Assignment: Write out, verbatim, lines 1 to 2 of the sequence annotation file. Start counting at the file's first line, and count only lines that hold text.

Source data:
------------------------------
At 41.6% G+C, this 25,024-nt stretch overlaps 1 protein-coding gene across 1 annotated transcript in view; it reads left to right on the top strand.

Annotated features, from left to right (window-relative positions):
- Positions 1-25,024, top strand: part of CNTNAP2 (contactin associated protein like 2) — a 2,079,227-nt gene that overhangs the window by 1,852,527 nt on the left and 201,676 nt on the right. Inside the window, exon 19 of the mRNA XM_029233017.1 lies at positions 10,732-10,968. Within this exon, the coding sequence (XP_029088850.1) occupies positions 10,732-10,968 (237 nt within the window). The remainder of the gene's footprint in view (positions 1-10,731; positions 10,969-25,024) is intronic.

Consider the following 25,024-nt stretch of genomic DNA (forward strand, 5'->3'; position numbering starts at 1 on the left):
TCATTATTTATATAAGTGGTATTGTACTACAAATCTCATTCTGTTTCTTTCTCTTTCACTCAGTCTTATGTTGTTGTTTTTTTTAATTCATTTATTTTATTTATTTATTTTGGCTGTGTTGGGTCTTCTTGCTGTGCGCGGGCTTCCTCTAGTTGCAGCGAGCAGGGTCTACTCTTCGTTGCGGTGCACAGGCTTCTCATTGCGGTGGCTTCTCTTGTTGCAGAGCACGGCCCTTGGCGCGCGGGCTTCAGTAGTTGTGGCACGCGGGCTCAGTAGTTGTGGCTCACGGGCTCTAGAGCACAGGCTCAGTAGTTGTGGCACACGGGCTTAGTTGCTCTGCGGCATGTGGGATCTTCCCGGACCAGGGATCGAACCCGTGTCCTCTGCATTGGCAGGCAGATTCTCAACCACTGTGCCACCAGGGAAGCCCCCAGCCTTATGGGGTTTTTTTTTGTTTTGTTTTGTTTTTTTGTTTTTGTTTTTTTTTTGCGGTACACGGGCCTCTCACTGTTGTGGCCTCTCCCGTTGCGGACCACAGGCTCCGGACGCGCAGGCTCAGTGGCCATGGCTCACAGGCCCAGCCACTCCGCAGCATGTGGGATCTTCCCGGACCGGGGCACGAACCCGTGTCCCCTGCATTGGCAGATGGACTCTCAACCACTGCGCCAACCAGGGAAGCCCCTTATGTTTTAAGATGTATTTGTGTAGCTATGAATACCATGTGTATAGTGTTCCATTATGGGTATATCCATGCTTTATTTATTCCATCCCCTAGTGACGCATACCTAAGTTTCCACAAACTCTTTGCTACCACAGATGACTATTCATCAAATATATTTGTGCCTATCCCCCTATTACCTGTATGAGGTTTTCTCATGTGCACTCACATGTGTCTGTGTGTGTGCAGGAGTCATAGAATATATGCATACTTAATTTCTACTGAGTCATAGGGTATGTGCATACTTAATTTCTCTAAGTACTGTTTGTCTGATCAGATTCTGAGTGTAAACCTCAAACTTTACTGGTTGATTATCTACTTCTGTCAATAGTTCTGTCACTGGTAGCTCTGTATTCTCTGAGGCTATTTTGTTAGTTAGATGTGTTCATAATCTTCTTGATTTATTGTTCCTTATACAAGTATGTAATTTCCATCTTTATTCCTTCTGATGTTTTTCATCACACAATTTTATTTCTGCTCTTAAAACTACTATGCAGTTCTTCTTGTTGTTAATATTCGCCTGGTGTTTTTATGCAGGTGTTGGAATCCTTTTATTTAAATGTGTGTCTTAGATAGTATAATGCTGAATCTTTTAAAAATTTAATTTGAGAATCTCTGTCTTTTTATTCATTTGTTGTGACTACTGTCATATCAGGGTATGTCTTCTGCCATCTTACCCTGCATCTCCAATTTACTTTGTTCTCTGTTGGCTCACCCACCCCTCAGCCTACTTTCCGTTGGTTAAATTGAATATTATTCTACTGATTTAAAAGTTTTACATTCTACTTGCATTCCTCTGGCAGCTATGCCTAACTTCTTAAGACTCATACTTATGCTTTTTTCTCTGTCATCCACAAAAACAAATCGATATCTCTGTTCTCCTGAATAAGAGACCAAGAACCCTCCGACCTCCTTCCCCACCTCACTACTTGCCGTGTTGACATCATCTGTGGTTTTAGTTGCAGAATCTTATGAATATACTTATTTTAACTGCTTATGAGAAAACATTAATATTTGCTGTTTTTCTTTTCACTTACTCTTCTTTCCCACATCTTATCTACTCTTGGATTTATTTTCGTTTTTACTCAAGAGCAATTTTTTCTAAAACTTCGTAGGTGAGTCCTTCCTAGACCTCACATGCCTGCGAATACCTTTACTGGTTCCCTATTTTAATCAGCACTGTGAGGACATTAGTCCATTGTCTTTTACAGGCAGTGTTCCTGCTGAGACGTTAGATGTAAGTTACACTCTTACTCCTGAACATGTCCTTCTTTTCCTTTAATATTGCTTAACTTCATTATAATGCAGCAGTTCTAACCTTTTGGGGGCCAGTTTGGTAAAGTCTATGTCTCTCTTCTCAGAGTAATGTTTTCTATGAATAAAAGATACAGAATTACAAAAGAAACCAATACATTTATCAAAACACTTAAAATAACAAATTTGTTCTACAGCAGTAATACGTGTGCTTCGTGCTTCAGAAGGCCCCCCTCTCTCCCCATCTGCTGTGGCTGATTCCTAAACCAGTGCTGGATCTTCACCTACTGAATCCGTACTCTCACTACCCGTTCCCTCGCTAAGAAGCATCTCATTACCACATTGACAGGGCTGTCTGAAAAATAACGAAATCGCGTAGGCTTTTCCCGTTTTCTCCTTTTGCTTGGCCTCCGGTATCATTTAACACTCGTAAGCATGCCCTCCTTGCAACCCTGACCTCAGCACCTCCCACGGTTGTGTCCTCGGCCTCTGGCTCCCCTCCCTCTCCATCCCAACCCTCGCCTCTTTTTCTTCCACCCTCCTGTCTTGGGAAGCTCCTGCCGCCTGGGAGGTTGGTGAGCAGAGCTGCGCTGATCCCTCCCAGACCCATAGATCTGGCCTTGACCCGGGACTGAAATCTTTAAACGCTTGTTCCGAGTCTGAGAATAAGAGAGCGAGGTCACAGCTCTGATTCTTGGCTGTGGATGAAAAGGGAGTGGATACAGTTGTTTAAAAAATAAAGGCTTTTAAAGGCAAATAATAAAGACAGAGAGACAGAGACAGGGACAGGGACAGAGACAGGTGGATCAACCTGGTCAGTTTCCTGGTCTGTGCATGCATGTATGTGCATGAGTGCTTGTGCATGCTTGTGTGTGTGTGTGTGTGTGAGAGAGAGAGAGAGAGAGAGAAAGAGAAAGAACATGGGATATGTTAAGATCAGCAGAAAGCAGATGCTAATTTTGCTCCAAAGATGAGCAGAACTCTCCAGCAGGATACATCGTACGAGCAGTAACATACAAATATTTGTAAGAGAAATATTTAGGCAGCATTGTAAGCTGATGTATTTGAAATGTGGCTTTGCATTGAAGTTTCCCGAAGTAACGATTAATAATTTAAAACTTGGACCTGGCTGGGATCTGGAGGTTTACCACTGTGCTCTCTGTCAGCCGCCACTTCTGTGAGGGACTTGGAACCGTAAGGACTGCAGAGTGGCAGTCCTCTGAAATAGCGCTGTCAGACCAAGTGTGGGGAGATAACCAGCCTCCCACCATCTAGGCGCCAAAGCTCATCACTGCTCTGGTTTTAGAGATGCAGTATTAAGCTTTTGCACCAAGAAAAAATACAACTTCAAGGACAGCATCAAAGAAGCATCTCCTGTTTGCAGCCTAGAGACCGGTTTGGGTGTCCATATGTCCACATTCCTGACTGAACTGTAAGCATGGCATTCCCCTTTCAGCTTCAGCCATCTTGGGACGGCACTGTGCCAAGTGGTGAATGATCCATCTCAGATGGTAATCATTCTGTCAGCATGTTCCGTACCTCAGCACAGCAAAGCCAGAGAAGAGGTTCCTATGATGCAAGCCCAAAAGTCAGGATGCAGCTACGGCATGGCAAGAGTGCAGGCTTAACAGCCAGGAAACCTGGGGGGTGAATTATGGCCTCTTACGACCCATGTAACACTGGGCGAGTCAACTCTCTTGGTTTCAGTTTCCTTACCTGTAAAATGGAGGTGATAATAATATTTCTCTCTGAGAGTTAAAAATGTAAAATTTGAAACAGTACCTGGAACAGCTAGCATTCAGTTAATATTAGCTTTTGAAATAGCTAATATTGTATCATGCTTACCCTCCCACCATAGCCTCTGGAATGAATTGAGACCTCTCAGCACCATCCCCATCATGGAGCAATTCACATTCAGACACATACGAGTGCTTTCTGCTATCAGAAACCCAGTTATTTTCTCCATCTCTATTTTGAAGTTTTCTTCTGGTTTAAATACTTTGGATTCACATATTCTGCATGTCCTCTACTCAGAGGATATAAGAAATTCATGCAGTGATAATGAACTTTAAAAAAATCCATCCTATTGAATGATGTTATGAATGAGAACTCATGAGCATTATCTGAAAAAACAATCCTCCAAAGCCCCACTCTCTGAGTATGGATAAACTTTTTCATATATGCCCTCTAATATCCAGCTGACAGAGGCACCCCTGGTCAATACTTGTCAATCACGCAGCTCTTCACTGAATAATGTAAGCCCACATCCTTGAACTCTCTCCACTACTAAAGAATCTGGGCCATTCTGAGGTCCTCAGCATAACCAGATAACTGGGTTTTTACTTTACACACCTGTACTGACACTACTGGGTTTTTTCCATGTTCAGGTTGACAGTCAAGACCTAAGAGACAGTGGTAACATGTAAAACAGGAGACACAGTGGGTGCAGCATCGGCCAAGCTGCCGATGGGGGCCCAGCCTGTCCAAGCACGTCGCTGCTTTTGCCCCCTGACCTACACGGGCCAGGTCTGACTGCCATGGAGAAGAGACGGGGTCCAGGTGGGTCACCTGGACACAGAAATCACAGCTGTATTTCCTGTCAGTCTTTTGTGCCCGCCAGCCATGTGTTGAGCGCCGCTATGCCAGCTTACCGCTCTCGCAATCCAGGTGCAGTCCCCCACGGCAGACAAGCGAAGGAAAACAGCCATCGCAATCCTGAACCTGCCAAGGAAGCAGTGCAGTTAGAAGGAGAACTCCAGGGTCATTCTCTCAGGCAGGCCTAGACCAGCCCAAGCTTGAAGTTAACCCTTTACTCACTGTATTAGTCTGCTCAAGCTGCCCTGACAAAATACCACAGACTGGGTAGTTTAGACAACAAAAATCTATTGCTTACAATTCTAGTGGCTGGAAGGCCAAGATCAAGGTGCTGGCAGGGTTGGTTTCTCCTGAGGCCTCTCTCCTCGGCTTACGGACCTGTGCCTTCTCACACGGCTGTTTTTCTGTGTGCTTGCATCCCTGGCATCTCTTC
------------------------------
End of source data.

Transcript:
At 41.6% G+C, this 25,024-nt stretch overlaps 1 protein-coding gene across 1 annotated transcript in view; it reads left to right on the top strand.

Annotated features, from left to right (window-relative positions):